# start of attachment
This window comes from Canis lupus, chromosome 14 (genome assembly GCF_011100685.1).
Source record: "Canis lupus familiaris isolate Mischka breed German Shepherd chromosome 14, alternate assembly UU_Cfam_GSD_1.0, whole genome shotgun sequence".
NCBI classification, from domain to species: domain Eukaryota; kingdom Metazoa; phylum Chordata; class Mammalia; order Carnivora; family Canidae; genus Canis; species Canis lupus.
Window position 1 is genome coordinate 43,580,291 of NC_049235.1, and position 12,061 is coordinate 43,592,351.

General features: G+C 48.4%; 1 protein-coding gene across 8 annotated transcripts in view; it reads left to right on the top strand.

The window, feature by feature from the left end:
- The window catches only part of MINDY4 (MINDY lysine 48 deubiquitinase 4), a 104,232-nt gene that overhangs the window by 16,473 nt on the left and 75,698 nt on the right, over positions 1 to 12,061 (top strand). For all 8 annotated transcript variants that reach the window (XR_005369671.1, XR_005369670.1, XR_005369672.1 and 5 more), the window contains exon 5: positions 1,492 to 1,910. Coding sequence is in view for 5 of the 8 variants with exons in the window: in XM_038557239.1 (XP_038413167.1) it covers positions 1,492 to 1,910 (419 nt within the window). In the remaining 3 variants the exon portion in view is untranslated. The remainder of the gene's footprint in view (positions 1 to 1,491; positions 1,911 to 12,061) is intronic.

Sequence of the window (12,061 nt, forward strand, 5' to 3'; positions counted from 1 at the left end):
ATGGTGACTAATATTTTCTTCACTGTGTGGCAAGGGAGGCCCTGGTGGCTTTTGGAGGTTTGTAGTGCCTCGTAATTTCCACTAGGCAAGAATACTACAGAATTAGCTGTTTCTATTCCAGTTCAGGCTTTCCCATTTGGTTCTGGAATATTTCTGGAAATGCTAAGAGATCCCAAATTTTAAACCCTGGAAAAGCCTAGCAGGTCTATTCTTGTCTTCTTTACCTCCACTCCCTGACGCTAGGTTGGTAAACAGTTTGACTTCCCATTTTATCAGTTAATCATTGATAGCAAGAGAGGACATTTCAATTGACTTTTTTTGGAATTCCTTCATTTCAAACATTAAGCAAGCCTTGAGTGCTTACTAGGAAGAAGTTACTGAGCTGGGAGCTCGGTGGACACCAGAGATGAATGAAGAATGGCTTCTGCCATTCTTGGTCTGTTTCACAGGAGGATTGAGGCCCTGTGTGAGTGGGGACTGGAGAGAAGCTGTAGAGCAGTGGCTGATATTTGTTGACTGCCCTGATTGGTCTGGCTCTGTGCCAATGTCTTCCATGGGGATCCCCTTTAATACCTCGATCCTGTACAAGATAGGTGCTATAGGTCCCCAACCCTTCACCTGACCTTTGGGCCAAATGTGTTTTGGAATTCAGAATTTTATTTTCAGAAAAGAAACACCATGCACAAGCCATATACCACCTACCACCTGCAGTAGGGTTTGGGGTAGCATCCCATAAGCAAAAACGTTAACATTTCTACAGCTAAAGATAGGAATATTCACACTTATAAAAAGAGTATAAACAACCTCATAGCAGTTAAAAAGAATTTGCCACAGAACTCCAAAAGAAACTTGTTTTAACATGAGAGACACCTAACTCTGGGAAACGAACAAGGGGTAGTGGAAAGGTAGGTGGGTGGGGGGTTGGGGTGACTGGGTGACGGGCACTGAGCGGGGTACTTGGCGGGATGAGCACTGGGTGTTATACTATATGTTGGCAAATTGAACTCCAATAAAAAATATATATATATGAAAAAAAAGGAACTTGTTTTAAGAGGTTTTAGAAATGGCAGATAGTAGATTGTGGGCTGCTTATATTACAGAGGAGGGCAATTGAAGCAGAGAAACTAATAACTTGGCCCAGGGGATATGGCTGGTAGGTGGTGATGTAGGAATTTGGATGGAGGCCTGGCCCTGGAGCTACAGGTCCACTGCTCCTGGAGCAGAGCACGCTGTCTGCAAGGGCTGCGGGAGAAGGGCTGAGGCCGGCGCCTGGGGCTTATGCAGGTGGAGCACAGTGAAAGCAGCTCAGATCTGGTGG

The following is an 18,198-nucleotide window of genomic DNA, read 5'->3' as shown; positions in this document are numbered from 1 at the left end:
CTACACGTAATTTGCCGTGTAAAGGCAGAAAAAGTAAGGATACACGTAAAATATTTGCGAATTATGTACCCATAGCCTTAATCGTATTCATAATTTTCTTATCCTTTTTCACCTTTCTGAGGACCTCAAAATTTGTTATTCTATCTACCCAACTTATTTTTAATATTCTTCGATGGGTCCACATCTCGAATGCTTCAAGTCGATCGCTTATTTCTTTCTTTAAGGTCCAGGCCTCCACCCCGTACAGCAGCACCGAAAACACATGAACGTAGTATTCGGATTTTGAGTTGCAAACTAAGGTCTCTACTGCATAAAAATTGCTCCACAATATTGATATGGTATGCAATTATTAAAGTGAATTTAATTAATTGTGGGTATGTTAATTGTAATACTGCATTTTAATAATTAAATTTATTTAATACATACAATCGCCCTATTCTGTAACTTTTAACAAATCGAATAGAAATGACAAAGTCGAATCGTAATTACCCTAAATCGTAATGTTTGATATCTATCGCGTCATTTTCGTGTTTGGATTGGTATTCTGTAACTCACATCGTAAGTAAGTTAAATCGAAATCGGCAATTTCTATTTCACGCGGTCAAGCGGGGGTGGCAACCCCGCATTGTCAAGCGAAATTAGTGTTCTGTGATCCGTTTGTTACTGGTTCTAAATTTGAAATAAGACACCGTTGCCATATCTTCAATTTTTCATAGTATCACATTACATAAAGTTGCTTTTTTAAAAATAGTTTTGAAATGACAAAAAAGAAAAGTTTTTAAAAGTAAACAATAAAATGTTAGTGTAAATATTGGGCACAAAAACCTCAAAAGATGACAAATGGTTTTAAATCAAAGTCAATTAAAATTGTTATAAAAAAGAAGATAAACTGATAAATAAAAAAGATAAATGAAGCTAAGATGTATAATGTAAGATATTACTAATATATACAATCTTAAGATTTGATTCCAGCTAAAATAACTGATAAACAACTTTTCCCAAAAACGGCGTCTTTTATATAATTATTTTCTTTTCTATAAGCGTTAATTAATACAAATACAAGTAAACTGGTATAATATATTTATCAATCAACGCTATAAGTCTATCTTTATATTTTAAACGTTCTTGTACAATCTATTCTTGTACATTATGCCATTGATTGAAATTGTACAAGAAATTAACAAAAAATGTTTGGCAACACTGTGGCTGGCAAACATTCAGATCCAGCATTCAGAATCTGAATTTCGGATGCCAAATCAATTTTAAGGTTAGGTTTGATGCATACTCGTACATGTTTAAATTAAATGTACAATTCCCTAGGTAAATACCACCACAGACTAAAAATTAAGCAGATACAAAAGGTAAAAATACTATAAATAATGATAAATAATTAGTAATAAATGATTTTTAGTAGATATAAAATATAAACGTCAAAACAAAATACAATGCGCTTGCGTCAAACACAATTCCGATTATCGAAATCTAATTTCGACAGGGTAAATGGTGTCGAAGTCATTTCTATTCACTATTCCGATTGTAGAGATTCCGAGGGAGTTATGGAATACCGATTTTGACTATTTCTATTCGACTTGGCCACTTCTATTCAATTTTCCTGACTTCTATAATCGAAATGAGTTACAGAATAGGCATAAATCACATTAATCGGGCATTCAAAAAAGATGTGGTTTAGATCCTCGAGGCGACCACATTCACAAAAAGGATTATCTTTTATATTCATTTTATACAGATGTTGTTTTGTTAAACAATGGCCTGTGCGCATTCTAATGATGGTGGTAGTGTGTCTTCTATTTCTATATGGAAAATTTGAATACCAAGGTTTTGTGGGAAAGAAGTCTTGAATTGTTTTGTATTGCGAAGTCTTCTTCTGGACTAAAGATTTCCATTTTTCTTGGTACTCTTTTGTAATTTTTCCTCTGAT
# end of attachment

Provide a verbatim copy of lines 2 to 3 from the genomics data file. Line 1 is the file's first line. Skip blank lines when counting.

Source record: "Canis lupus familiaris isolate Mischka breed German Shepherd chromosome 14, alternate assembly UU_Cfam_GSD_1.0, whole genome shotgun sequence".
NCBI classification, from domain to species: domain Eukaryota; kingdom Metazoa; phylum Chordata; class Mammalia; order Carnivora; family Canidae; genus Canis; species Canis lupus.